When riding it be sure to work through every gait, and on each rein. Feel the horseís movement and make sure that it is easy for you to synchronize yourself to. If you feel like you are sitting on the horse and it is taking you for a ride, then it isnít the horse for you.

Feel. Feel. Feel. You have to feel the horse out, and think for yourself. When riding the horse, you must absolutely ignore everybody else. You have to decide if this is going to be the best riding horse for YOU.

Choosing a Horse
Riding the horse

Step 6:
Spend some time with the horse. Groom it, talk to it etc, Does it have a good temperament and a nice personality? You can never trust the words of a dealer, so you need to assess everything for yourself. Watch that horse like a hawk. Does it have vices? Does it bite, kick or crib? Does it like you? Is it friendly? How good are its manners? Does it pick up its feet on command? Test everything. Decide what is important, and what can and canít be fixed.

Step 7:
Check the horseís eyes, teeth, conformation, movement, hooves and everything else. Make sure it is in good health. If there are any little scars, ask about them. For all you know the horse was attacked by a mad goose or something of the sort. It would be dangerous if the horse suddenly freaked out at the sight of a goose and you werenít expecting it. Find out all you can about the history of the horse. If it has old owners, call them. If you can google it, then google it! What are its bloodlines? How have its relatives done in the discipline you want to use it for? Find out EVERYTHING. This is where you become what I proudly define myself as: A crazy, obsessed horse-stalker.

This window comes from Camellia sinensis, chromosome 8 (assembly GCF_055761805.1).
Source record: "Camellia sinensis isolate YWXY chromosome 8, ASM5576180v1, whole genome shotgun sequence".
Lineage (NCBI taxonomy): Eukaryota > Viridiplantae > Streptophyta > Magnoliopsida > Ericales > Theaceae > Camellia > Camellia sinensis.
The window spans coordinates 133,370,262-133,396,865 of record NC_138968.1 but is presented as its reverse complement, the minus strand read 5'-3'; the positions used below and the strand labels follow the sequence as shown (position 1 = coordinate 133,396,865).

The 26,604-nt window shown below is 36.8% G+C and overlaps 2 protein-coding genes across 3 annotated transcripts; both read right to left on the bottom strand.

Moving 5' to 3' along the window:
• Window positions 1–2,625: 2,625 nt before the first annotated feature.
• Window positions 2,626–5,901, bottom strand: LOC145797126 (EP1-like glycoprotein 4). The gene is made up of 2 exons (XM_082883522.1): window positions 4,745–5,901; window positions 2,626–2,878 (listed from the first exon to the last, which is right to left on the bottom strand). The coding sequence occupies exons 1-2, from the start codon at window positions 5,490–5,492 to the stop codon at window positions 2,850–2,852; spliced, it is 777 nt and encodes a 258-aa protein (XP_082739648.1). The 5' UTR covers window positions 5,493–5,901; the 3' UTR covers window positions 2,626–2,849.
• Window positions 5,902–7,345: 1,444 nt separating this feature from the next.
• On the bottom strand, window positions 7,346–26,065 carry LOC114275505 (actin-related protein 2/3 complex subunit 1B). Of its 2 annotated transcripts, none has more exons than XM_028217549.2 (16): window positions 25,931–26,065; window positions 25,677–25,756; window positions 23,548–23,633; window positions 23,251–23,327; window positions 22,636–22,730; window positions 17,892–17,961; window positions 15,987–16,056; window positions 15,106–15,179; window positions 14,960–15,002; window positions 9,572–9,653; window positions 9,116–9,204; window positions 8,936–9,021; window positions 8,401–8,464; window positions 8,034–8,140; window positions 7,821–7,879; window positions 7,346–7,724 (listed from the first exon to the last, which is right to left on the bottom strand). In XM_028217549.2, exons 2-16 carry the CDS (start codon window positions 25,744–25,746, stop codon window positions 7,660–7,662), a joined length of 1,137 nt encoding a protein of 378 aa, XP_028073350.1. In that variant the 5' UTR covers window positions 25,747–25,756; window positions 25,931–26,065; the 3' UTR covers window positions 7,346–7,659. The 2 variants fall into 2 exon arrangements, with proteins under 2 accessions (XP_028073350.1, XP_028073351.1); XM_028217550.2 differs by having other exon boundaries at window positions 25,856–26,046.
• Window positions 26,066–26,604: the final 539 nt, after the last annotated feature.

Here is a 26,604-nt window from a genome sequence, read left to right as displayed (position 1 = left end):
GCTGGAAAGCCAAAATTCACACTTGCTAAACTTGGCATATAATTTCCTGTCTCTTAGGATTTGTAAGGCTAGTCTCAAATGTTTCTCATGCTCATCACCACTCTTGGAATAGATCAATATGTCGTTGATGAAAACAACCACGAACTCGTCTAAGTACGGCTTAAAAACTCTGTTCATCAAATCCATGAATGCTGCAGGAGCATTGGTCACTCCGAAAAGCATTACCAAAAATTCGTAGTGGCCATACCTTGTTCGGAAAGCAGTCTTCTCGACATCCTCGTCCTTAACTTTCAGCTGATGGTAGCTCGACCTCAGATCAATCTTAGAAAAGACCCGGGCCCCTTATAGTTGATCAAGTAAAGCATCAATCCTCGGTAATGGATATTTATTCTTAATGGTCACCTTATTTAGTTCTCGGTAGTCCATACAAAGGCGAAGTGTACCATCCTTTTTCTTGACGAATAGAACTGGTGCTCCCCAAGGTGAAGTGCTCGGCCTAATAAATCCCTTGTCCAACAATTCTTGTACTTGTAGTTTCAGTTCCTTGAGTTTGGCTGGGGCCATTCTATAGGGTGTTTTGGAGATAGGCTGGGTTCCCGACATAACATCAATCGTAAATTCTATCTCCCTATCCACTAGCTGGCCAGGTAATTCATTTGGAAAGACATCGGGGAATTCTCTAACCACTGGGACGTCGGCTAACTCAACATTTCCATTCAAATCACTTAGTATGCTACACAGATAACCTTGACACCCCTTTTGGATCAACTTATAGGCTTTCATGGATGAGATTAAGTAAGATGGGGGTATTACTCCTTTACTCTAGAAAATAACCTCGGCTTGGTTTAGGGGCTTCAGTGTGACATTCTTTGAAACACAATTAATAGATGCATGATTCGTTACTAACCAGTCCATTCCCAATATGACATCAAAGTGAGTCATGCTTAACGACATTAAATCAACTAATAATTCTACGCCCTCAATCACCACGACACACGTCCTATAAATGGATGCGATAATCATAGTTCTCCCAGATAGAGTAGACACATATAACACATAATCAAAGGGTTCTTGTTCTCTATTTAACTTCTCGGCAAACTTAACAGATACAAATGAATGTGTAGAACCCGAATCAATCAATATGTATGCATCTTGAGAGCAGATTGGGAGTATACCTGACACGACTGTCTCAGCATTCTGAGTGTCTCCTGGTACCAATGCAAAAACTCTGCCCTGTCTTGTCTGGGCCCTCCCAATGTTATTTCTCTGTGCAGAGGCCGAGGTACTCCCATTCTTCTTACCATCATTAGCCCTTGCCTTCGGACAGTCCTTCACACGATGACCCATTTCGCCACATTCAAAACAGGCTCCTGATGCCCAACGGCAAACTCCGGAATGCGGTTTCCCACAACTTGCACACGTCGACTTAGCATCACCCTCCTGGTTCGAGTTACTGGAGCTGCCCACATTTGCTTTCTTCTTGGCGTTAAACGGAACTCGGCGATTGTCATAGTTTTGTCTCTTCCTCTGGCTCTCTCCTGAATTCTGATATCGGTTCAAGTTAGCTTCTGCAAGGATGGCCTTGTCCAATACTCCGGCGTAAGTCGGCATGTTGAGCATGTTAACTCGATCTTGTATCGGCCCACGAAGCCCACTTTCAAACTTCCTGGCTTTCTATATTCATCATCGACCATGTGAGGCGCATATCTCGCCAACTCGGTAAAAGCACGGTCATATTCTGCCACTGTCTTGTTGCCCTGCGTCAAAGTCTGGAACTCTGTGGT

Choosing a Horse
Check the horseís eyes

Step 8:
Get a second opinion. Call somebody whom you trust, who knows how you ride and preferably who has more experience than you to look at the horse. Let them examine every aspect of it, let them ride it, and discuss everything with them. In the end it is still your decision, so if they simply donít like the horse and you do, that doesnít matter. However, if they find a problem with the horse, that does matter. A lot.

Choosing a Horse
Have somebody else assess the horse

Step 9:
Make sure you try the horse out at least twice more if you can. You need to know that it will be the same every time you ride it, and that the first time wasnít just a fluke. If you are still happy with the horse, it is time to speak to the owner and negotiate on the price if necessary. It is often a good idea to ask if you can have the horse on trial for a week, especially if you are paying a lot for it. Also be sure to get a vet-check and to make sure the horse loads well into a box before taking it away.